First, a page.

Can you share 3 things that most excite you about the Cannabis industry? Can you share 3 things that most concern you?

As in many things, the blessings are also the concerns. For the cannabis industry, my three areas are international expansion, consolidation, and accelerated growth. Creating an international marketplace has the potential to generate expansive opportunities. However, it is all dependent on how it evolves. How do we build in labor considerations to protect workers? How does America stay competitive if cannabis isn’t legalized on the Federal-level unlike our Canadian neighbors and other trail-blazing countries? In looking at consolidation, elevating to the enterprise level supports delivery of better products with stronger consistency, but do we lose the cottage industry and craft products in the process? How do we consolidate and protect our small farmers and innovators of the industry? Last, the accelerated growth rate is exhilarating. Nearly every day this March there was a piece of legislation that moved forward at either the state or Federal level. Each state passage is a step towards ending prohibition and expanding growth. However, we need to ensure our industry grows in a way that supports representation. We must ensure those marginalized most by the drug war can pursue opportunities in the market. The challenge is the market is growing so fast they are being excluded.

What advice would you give to other CEOs or founders to help their employees to thrive?

My advice to other leaders is to invest in and solidify your culture upfront. The culture and values you define will serve as your foundation and will be the bedrock upon which every aspect of your business will be built. It gives you a place to guide your employees in times of growth and/or decision, and it is measured or tested when you provide a feedback loop. I would also offer that clear accountability and metrics are important to the employee relationship. None of us can feel comfortable and ready to achieve without knowing how the time and effort will be measured. I’ve found that checking in on metrics closer to real-time is a particular need for millennials, so I’ve looked hard to find a balance between the immediate need to help them succeed while also keeping a larger perspective on the radar.

You are a person of great influence. If you could inspire a movement that would bring the most amount of good to the most amount of people, what would that be? You never know what your idea can trigger. :-)

I am fiercely committed to stopping the drop of talented women in tech. Right now, our female tech talent pool leaks like a sieve and requires immediate attention. We’ve seen the campaigns to get girls engaged in tech. However, more than half — 56 percent — of women who enter the industry drop out of the workforce midway into their careers. Right now, there’s a smaller percentage of women in tech than 25 years ago, and almost exclusively men design the technologies on which we spend our time. This Women’s History Month, I launched the One Woman Challenge to ignite the discussion of parity for women in tech and to generate career supportive actions for women in business. The ask is simple — commit to one supportive career act for one woman. While the campaign launched in March, the effort lives on, and we will continue to look for answers to keep our talented women engaged and thriving in their careers. We know parity contributes to innovation, productivity, and profitability, making this is a cross-gender issue which affects us all.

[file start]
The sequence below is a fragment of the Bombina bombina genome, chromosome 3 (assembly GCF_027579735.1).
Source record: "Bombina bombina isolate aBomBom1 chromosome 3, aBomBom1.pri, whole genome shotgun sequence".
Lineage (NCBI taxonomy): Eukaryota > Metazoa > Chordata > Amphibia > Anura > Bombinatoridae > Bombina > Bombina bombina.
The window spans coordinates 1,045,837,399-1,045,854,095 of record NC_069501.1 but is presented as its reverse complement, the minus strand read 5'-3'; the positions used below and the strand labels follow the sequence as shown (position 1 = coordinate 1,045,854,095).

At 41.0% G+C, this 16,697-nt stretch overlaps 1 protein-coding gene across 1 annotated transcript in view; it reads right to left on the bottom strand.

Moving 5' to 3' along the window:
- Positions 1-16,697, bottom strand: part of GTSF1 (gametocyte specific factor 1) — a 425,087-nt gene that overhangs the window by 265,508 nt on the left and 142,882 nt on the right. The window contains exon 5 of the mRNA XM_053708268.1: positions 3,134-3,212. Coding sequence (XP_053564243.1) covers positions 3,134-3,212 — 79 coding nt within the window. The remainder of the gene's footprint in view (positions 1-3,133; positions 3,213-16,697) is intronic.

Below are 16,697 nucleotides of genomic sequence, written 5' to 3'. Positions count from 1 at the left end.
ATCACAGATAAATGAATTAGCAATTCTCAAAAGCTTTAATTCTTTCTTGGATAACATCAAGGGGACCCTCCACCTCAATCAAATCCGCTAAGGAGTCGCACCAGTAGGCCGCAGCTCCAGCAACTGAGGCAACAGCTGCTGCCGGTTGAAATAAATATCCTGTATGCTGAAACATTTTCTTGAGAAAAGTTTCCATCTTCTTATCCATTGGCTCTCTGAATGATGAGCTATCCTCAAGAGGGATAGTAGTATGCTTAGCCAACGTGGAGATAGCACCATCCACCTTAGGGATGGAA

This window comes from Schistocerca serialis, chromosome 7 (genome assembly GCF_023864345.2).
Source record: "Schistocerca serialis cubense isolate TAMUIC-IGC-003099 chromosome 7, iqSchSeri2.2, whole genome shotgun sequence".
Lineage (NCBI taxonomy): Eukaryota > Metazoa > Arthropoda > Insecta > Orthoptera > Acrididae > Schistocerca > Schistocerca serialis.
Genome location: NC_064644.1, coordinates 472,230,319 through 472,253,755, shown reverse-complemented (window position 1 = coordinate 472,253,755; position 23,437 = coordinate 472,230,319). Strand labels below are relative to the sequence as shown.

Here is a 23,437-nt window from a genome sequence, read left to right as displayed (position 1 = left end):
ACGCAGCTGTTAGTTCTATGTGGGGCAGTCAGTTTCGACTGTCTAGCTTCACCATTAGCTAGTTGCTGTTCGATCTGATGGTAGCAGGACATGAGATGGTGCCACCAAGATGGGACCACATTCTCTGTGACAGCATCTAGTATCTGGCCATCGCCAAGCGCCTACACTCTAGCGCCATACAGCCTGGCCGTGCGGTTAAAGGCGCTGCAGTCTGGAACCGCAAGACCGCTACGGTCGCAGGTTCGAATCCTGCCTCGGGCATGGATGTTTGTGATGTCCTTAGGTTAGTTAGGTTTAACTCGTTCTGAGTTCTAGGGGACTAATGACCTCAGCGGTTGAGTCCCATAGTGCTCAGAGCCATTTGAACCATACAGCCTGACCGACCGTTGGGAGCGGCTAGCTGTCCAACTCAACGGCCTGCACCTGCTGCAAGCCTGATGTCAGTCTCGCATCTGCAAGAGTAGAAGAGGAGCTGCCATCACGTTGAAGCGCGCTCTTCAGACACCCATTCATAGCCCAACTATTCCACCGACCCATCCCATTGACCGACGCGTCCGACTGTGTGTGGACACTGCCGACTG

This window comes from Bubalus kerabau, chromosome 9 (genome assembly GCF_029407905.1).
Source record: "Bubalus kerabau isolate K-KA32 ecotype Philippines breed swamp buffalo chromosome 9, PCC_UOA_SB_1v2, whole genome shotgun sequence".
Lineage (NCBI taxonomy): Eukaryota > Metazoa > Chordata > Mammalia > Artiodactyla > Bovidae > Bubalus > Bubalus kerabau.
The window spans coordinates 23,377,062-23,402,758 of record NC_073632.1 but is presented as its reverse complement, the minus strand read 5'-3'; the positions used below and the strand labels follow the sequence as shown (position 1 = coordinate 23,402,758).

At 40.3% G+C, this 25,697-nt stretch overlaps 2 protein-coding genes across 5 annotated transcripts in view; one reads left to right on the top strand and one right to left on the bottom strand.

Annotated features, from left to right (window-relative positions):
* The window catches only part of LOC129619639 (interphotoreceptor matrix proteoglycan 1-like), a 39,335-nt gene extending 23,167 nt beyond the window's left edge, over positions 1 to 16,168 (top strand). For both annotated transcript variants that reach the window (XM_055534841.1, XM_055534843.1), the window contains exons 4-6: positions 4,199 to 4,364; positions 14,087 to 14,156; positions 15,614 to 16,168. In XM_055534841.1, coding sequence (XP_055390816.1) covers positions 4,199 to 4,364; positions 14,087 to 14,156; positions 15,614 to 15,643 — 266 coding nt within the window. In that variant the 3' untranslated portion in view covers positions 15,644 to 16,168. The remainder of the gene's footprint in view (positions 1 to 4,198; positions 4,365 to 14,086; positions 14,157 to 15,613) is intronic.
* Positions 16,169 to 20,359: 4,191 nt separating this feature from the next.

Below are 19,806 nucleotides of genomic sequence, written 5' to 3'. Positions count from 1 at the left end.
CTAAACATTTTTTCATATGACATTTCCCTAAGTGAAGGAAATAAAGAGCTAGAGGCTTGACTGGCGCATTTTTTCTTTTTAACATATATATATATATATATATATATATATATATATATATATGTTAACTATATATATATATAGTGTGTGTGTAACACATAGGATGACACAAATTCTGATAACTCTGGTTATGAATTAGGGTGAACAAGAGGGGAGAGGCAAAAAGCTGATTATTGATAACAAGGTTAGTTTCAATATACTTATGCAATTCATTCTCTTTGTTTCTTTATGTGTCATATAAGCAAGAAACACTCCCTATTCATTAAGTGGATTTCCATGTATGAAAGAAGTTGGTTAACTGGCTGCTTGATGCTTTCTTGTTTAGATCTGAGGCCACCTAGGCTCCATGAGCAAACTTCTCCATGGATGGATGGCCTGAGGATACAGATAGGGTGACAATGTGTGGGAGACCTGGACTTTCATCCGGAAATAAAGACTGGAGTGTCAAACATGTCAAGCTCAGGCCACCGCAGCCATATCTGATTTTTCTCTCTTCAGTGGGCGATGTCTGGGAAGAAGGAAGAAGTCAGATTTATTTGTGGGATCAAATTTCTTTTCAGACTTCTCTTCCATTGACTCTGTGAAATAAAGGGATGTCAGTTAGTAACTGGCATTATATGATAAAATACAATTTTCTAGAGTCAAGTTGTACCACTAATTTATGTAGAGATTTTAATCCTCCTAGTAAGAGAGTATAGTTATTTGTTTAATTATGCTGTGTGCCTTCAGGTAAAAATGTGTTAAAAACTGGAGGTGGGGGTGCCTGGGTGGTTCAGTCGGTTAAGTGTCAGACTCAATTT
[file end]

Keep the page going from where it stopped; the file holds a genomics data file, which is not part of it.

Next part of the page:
Can you share your “5 Things I Wish Someone Told Me Before I Started Leading a Cannabis Business”? Please share a story or example for each.

1) You’re going to have problems with your bank accounts, credit cards and insurance even if you’re an ancillary company.

This was particularly true in the early days of cannabis. We had issues securing bank accounts, obtaining merchant processing, and getting insurance. All these industries are heavily tied with the Federal government, so there was an inherent conflict in having us as customers. Keep in mind this is not all past-tense. There was a recent wave of merchant accounts canceled for some hemp or CBD proprietors. The oddity there is hemp was legalized under the Farm Bill signed in December.

2) There will be challenges in raising capital.

From the beginning of MJ Freeway, we saw an encouraging environment for raising capital. There was positive early growth, and we assumed equity investment would follow suit. We learned through hard work that our assumptions were wrong, so we had to pivot to securing bridge loans while continuing to work on equity investment. While there’s constantly news of the investment community interest in cannabis, the pipeline is still more limited than it is for traditional businesses.

3) Buckle up! This industry is moving fast.

The industry’s growth rate is at Autobahn speed with states changing legislation, as well as regulations, with great frequency. You have to be prepared to move at this rapid pace and provide your team with human and financial resources to accelerate pace.

4) You’ll get marked with a scarlet “C.”

I can be called many things — a businesswoman, entrepreneur, mom, daughter, mentor. When I joined the industry, I was instantly tarred with the cannabis brush. People in my daily life make assumptions about my use of the cannabis, instantly assuming I’m a pothead. I have to prove my professionalism.

5) Politics will have a direct impact on your income.

My livelihood is now based on the rate of glacial government change. Never in my life did I imagine I would become a single issue voter, but that one vote can mean new opportunities or protected banking options. Now, I fervently and intently invest my time in the election cycles, particularly at the state and Federal levels in addition to donating my time as a board member of the National Cannabis Industry Association to lobby for change and fair treatment at the federal level

Thank you so much for joining us!